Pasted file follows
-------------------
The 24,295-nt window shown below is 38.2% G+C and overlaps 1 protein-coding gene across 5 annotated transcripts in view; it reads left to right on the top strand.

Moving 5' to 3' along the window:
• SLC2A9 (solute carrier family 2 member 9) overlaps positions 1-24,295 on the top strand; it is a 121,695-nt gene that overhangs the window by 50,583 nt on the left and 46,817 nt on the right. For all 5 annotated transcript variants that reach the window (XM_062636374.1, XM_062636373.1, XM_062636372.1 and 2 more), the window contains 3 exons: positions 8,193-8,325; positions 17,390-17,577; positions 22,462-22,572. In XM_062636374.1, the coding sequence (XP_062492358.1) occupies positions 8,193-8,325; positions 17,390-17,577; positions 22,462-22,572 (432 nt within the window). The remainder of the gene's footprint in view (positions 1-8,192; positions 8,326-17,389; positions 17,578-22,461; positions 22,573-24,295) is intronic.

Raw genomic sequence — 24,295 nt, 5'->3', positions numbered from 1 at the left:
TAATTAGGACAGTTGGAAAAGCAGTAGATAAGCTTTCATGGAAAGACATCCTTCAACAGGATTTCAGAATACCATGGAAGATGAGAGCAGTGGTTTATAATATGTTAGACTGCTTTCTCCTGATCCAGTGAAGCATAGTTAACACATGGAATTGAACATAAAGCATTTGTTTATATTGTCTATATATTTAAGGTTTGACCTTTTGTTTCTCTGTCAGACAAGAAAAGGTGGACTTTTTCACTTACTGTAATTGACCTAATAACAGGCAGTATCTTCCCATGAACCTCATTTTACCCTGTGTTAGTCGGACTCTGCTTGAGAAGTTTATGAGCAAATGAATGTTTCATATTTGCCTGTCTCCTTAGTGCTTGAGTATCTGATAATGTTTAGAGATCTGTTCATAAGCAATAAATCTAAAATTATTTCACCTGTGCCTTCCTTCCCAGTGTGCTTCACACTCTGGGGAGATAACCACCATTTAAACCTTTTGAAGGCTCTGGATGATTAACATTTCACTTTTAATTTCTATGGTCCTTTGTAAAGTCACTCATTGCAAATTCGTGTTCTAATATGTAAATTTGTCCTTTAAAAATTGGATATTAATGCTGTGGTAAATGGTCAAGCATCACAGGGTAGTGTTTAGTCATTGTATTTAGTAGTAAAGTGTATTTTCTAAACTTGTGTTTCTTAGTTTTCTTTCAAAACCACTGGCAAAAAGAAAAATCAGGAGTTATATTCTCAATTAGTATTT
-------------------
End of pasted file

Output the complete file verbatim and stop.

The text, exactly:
The 24,295-nt window shown below is 38.2% G+C and overlaps 1 protein-coding gene across 5 annotated transcripts in view; it reads left to right on the top strand.

Moving 5' to 3' along the window:
• SLC2A9 (solute carrier family 2 member 9) overlaps positions 1-24,295 on the top strand; it is a 121,695-nt gene that overhangs the window by 50,583 nt on the left and 46,817 nt on the right. For all 5 annotated transcript variants that reach the window (XM_062636374.1, XM_062636373.1, XM_062636372.1 and 2 more), the window contains 3 exons: positions 8,193-8,325; positions 17,390-17,577; positions 22,462-22,572. In XM_062636374.1, the coding sequence (XP_062492358.1) occupies positions 8,193-8,325; positions 17,390-17,577; positions 22,462-22,572 (432 nt within the window). The remainder of the gene's footprint in view (positions 1-8,192; positions 8,326-17,389; positions 17,578-22,461; positions 22,573-24,295) is intronic.

Raw genomic sequence — 24,295 nt, 5'->3', positions numbered from 1 at the left:
TAATTAGGACAGTTGGAAAAGCAGTAGATAAGCTTTCATGGAAAGACATCCTTCAACAGGATTTCAGAATACCATGGAAGATGAGAGCAGTGGTTTATAATATGTTAGACTGCTTTCTCCTGATCCAGTGAAGCATAGTTAACACATGGAATTGAACATAAAGCATTTGTTTATATTGTCTATATATTTAAGGTTTGACCTTTTGTTTCTCTGTCAGACAAGAAAAGGTGGACTTTTTCACTTACTGTAATTGACCTAATAACAGGCAGTATCTTCCCATGAACCTCATTTTACCCTGTGTTAGTCGGACTCTGCTTGAGAAGTTTATGAGCAAATGAATGTTTCATATTTGCCTGTCTCCTTAGTGCTTGAGTATCTGATAATGTTTAGAGATCTGTTCATAAGCAATAAATCTAAAATTATTTCACCTGTGCCTTCCTTCCCAGTGTGCTTCACACTCTGGGGAGATAACCACCATTTAAACCTTTTGAAGGCTCTGGATGATTAACATTTCACTTTTAATTTCTATGGTCCTTTGTAAAGTCACTCATTGCAAATTCGTGTTCTAATATGTAAATTTGTCCTTTAAAAATTGGATATTAATGCTGTGGTAAATGGTCAAGCATCACAGGGTAGTGTTTAGTCATTGTATTTAGTAGTAAAGTGTATTTTCTAAACTTGTGTTTCTTAGTTTTCTTTCAAAACCACTGGCAAAAAGAAAAATCAGGAGTTATATTCTCAATTAGTATTT